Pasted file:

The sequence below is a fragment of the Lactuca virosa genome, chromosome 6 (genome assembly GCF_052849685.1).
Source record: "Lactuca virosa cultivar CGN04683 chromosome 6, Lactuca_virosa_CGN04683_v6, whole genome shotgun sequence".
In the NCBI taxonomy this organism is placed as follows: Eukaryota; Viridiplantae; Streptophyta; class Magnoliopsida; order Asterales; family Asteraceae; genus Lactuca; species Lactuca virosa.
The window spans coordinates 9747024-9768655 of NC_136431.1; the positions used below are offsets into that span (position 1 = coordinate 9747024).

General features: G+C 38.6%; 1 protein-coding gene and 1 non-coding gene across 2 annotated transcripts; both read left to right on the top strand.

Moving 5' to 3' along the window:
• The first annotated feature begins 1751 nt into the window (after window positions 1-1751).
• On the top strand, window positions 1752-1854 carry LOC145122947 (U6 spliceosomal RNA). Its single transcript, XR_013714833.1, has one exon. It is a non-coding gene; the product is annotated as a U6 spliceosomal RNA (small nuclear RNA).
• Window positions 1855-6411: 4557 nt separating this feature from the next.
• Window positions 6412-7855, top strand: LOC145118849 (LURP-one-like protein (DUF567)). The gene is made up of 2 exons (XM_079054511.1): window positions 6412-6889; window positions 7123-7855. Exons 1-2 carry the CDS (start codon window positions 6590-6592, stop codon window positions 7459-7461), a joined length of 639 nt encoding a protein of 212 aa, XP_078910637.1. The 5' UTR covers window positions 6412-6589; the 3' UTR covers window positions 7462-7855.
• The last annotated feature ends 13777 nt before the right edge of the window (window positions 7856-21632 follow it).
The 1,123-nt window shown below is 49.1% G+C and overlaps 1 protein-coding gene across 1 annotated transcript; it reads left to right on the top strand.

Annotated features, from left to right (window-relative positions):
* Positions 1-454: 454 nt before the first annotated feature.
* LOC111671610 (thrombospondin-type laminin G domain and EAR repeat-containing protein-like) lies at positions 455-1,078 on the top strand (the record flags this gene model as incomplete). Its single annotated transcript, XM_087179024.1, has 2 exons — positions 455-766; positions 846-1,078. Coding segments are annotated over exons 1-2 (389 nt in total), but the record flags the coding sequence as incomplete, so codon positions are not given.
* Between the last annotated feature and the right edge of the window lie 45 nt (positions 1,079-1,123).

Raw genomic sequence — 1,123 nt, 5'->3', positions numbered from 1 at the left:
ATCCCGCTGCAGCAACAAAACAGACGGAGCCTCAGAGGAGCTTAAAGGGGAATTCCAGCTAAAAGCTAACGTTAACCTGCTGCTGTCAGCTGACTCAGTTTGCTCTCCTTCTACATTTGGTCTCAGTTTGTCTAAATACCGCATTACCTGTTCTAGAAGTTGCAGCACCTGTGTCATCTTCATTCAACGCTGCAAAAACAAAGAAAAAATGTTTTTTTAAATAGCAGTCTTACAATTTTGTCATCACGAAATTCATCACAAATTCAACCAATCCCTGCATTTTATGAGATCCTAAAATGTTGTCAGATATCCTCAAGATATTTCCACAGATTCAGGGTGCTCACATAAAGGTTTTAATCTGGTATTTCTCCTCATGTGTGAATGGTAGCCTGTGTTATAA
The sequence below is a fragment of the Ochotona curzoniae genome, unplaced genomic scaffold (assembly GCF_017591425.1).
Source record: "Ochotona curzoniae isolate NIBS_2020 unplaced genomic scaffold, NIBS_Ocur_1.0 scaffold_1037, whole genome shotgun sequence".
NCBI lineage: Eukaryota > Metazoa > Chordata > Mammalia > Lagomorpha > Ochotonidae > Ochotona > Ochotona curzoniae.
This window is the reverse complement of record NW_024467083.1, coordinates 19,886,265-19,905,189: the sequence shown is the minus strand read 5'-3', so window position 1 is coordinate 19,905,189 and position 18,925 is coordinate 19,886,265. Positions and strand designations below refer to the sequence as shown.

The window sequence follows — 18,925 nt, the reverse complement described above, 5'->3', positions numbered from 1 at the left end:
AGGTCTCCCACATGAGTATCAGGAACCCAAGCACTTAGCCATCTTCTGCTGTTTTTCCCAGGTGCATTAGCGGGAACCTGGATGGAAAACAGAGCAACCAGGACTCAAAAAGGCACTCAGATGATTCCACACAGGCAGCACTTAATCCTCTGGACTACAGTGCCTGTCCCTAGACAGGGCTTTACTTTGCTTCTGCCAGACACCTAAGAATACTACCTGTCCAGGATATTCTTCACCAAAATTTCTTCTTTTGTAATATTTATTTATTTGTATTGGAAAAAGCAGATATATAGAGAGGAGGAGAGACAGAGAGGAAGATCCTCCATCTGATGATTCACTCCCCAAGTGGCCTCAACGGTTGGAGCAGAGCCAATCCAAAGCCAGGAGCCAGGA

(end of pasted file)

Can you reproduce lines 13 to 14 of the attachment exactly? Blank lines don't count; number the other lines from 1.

Annotated features, from left to right (window-relative positions):
* Positions 1-454: 454 nt before the first annotated feature.